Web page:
|A global assessment of human effects on coral reefs|In: Marine Pollution Bulletin. Macmillan: London. ISSN 0025-326X, more
reefs; fisheries; marine ecology; global survey; human effects; conservation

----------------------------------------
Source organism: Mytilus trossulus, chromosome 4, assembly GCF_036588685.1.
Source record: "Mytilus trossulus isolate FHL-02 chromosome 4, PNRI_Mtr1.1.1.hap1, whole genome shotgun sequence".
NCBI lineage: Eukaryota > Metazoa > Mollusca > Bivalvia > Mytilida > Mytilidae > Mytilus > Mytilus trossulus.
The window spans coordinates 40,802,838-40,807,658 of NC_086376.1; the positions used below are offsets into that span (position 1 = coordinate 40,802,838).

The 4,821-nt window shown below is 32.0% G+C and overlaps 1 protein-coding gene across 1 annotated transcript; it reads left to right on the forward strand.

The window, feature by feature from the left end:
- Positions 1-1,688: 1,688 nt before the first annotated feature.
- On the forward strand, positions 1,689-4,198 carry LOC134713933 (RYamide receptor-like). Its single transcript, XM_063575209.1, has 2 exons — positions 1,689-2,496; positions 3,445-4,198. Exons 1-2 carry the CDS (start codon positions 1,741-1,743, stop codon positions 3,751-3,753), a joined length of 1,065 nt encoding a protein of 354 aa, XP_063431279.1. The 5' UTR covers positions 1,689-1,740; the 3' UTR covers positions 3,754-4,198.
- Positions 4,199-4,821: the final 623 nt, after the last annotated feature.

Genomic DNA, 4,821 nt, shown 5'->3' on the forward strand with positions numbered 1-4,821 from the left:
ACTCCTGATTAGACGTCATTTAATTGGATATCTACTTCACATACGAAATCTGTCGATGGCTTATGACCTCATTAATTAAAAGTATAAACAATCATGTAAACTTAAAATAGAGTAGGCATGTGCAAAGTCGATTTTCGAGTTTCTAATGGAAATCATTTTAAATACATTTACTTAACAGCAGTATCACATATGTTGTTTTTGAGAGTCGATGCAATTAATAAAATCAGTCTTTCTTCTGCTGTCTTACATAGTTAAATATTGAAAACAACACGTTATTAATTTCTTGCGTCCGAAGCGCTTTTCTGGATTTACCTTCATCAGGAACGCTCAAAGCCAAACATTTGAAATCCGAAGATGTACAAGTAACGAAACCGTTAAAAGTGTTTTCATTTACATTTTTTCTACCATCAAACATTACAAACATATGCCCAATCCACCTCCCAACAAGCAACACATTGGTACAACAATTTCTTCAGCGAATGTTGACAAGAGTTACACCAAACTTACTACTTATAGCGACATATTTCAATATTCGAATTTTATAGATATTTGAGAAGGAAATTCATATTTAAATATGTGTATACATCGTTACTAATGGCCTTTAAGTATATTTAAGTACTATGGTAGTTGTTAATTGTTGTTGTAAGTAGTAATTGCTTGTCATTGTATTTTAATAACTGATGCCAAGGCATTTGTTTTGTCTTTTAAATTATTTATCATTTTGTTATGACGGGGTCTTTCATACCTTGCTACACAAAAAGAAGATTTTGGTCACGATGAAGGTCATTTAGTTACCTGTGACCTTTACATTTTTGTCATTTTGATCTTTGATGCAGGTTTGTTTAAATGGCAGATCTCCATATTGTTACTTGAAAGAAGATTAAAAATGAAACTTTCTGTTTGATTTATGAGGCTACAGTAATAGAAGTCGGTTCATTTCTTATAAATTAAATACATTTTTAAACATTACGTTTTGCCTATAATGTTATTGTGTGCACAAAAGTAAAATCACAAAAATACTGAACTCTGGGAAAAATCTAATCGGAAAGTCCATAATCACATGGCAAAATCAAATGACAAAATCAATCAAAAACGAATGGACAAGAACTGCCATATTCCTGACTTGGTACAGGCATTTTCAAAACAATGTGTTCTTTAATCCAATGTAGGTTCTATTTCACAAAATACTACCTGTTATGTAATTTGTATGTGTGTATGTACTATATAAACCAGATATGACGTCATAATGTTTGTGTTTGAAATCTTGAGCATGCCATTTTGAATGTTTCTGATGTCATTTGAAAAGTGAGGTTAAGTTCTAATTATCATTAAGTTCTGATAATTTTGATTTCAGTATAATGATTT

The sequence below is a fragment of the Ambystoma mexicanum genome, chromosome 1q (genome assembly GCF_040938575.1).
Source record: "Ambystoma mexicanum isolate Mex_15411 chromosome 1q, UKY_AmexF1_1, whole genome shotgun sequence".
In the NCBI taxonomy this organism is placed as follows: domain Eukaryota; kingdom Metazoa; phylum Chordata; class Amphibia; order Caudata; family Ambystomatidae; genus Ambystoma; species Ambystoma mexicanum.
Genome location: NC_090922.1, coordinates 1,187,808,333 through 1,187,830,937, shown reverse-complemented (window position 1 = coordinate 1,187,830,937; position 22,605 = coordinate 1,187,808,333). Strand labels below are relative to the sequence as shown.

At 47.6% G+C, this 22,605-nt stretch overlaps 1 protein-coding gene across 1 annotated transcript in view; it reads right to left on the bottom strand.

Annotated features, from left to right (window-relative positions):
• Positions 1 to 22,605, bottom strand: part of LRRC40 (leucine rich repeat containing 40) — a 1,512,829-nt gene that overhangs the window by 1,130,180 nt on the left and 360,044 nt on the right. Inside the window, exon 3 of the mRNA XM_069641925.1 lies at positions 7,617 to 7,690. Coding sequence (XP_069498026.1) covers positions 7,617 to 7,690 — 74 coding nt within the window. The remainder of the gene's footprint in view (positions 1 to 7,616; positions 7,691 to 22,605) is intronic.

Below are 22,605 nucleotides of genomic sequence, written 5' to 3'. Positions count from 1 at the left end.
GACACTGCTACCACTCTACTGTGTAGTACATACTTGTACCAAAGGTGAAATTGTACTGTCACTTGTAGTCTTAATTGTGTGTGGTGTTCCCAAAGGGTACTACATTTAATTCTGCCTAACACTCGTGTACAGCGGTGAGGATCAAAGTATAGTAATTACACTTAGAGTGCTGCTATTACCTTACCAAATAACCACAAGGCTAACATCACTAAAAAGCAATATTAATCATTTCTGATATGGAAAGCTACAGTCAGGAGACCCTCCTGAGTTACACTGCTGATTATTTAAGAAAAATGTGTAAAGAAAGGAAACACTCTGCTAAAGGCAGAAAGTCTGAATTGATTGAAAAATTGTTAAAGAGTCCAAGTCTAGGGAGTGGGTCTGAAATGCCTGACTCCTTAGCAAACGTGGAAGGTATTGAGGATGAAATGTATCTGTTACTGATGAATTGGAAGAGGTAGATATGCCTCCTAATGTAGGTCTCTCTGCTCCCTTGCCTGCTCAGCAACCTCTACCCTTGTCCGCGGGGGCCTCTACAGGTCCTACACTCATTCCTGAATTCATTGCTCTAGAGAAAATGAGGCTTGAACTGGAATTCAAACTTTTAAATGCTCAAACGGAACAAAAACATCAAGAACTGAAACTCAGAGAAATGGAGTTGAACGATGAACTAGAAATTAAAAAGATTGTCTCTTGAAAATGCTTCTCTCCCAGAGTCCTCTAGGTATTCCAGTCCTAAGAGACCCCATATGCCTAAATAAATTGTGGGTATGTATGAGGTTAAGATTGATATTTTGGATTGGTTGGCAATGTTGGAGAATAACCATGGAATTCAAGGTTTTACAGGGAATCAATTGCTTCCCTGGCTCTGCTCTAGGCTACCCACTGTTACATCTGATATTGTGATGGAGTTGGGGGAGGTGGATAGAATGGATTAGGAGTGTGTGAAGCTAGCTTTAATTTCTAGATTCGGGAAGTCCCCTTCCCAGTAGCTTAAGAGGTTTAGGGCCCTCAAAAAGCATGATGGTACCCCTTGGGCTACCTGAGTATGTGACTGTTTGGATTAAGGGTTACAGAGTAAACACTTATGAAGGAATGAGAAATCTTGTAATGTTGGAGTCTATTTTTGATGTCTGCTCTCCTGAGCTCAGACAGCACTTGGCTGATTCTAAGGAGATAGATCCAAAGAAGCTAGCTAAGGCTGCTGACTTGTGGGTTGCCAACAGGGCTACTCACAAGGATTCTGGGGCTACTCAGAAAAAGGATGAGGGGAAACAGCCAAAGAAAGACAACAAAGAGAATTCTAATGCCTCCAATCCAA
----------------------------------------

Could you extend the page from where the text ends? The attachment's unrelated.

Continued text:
Coral reefs have been used by humans as recreation areas and as a source of food and other products for thousands of years. The effects of humans on coral reefs are not well understood, especially on a regional or global scale. A special survey protocol called “Reef Check” was designed to be used by volunteer recreational divers, trained and led by marine scientists, and based on the use of high value, easily identified indicator organisms. During a period of 2.5 months, a global survey of over 300 reefs in 31 countries and territories indicates that few reefs remain unaffected by man, even very remote sites. Overfishing has reduced fish and invertebrate indicator organisms to low levels at most reefs, including those within marine protected areas. The ratio of live to dead coral cover was higher in the Red Sea than in other regions, indicating that reef corals are in the best condition there. In future years, by increasing the number of reefs and the frequency of surveys, the Reef Check program could provide a valuable method to detect broad-brush changes on a local, regional and global scale, as well as increasing public support for coral reef conservation.